Some of the latest mirrorless cameras now have high-resolution shot modes. These are also called pixel-shift modes because they use the image stabilization system to create the images.
With pixel-shift mode, the camera takes several exposures in quick succession. Depending on the camera, this can be between 3 and 20 exposures. It then creates a composite using all the exposures to generate one high-resolution image.
The Fujifilm X-T5 has a Pixel-Shift Multi-Shot mode. While a standard image from this camera has a 45 MP resolution, the images from this mode have a 160 MP resolution!
You do need a tripod when using the pixel-shift mode with the X-T5. But the Olympus OM System OM-1 has a 50 MP high-resolution shot mode you can use when shooting handheld.
Not all cameras have high-resolution shot modes, so check before you invest in a new camera. But these modes are a great way to get more camera resolution. And because the final image is a composite, diffraction, and lens resolution have less of a negative effect.

Camera on tripod with ND filter attached to front of lens
© Alessandro Torri


Camera Resolution and Cropping

A primary reason for shooting high-detail images is the option to crop them later when editing photos. This gives you flexibility and creative freedom. You can change your composition, main subject, and focal point. You can communicate something else by cropping.
Note that “digital zooming” is the same process as cropping. But it happens in the camera, with no option to later reveal cropped-out parts. I recommend avoiding the digital zoom. Crop your images during post-processing instead.
I don’t enjoy shooting with zooms. I appreciate extra light over versatility. So, I often carry just a 24mm and an 85mm lens when traveling. Most of the time, I change framing by moving closer with the 24mm. It also gives a perspective that I like better.
But in the photograph below, I had to crop in later. I couldn’t go closer. I like both versions equally. But the cropped image focuses more on the boy and less on the surroundings. I could do this because I had plenty of resolution.

street scene taken in Skopje, North-Macedonia, on a Canon 5D MkIII and a 24mm f/1.4 II lens at 1/400s, f/2.
Shot with a Canon 5D Mark III and a 24mm F/1.4 II lens at f/2 and 1/400 s.


How to Avoid Pixelation When Upscaling

Upscaling or enlarging small images rarely yields the results you’d like. Photoshop and other editing programs offer algorithms to make upscaled photos less pixelated. But the outcome is far from sharp.
Also, remember the previous points. A close-to-pixel-level sharp photo is easier to upscale than a blurry, softer one.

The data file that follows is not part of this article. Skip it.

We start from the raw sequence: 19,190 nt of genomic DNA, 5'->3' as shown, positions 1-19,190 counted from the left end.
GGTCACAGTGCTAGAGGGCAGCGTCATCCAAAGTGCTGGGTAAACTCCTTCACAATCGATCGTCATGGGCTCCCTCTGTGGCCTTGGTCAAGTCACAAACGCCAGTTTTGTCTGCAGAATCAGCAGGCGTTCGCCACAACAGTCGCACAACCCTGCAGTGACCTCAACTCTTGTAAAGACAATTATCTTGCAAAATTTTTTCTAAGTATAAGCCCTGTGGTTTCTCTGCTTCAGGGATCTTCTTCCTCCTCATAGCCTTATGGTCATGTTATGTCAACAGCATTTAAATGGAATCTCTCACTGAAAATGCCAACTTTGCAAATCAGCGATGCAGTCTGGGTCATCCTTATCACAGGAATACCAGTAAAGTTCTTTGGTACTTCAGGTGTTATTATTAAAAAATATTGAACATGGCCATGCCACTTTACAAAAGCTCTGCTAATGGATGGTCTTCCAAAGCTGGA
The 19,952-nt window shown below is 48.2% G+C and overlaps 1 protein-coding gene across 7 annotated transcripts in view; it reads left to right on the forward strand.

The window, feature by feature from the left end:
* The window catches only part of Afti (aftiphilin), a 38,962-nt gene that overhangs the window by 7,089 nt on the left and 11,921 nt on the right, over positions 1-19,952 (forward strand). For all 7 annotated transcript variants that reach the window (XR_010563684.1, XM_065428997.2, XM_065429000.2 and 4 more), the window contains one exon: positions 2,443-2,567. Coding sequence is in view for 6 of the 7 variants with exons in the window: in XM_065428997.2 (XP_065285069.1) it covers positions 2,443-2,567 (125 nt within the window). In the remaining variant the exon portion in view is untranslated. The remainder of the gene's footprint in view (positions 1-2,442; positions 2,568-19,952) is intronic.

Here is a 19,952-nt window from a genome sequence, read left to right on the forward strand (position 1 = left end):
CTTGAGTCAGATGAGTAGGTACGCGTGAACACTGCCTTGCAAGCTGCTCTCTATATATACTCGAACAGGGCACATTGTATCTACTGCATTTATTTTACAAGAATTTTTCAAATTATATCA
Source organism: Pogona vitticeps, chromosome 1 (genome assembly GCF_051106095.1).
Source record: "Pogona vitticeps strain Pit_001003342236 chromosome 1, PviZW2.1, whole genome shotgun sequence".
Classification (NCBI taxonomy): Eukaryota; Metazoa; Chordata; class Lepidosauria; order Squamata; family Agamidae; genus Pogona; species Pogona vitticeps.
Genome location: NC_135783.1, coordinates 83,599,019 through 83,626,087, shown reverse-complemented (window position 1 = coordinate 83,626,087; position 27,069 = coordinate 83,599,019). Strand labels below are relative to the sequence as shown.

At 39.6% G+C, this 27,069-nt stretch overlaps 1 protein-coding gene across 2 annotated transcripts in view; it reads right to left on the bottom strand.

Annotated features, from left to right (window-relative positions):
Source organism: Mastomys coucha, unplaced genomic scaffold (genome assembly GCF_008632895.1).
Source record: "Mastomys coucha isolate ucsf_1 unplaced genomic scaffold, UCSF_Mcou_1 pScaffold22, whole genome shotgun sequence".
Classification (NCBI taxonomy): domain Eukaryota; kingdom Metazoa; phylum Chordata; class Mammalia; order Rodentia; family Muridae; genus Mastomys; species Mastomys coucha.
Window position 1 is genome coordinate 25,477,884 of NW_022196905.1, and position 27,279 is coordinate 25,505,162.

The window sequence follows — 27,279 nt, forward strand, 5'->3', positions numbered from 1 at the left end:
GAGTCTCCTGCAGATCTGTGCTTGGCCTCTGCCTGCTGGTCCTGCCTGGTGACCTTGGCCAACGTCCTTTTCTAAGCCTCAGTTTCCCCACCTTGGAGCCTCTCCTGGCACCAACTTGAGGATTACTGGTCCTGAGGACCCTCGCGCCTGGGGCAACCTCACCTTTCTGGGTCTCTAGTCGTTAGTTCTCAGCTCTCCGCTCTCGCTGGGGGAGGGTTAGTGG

Adobe Photoshop‘s tool has improved significantly, but there are web-based services for advanced upscaling. And in the past few years, the options have become much more sophisticated. This is due to the rise and evolution of machine learning algorithms.
Software like Topaz Lab’s GigaPixel AI is another option. You can read our full review of GigaPixel AI for more info and other online upscaling options.

Camera Resolution and Printing

The other reason for really high-resolution images is printing. Now, I don’t mean printing at home with the printer you use for printing documents. I mean professional professional photo printing of magazines, books, posters, and prints.
Printing works similarly to digital imaging. Printers paint tiny dots on the paper. And those dots are the smallest unit of detail in printing. Digital pixels can be directly translated to dots. And just like pixels, dots also don’t tell much about detail.
But printing services ask for files with specific pixel dimensions. This is because they assume that the files you submit contain pixel-level information and are detailed.
During printing, you will encounter a new unit of measurement called DPI. It stands for “dots per inch.” DPI tells you how densely the dots are printed onto the paper. The denser they are, the more detailed the print can be.
Magazines, books, and smaller prints generally look good above 300 DPI. Posters and larger prints are made with slightly lower dot densities. This is because there’s often not enough resolution for supplying 300 DPI.

Calculating Print Size

Let’s suppose that you’d like an 8 x 10-inch print size. It’s a standard, medium-sized format. Just multiply the desired DPI (in this case, 300 DPI) by the length of the sides.
For this print, you need to submit an image of 2400 x 3000 pixels. If you translate that to megapixels, it’s not a lot—only 7.2 MP.
Now, make a calculation the other way around. If I use the full pixel count on my 22.1 MP camera, what size can I print at different densities? The images would be 5760 x 3840. They have an aspect ratio of 3:2. The other possible sizes are in the table below.

Dots Per Inch
Final Size
600 DPI{{column-name-2}}: 9.6" x 6.4"
300 DPI{{column-name-2}}: 19" x 13"
200 DPI{{column-name-2}}: 29" x 20"
100 DPI{{column-name-2}}: 58" x 38"
10 DPI{{column-name-2}}: 14m x 10m


Camera Resolution and Digital Use

Digital displays of images don’t need a lot of resolution. The images that you find on websites are tiny.
For example, on our site, we use images of 700 or 1200 pixels on their longer side. That’s still enough for seeing what’s in the image. But it’s also small enough to load quickly.
The full resolution of monitors and TVs is not much bigger, either. The most popular display sizes used to be HD and Full HD. But 4K monitors, 4K webcams, and 4K cameras are now the standard rather than the exception. But what are those exactly?
HD refers to 1280 x 720 or 1366 x 768 pixels. These are around one megapixel (1 MP). FullHD is twice as large, at 1920 x 1080 pixels. That’s 2 MP.
4K is a significant step. It’s four times larger than Full HD, at around 3840 x 2160 pixels. It’s close to 8 MP.
Higher-resolution displays are rare. But we are now seeing 6K and 8K displays enter the market, with 8K cameras available. The dimensions for 6K are 6,144 x 3,456 pixels. This is 21.2 MP. For 8K, they are 7,680 x 4,320 pixels. This is 33.2 MP.

Images on a computer screen
Photo by Designecologist (Pexels)


Conclusion: Camera Resolution and Megapixels

So, do you need high resolution? If you do, you now know that detail and resolution are not all about megapixels. Other technical and human factors contribute to a high-res photograph. Hopefully, you can now take the sharpest image with your camera gear.
Check out our Photoshop courses to learn how to best crop or uspcale your photos!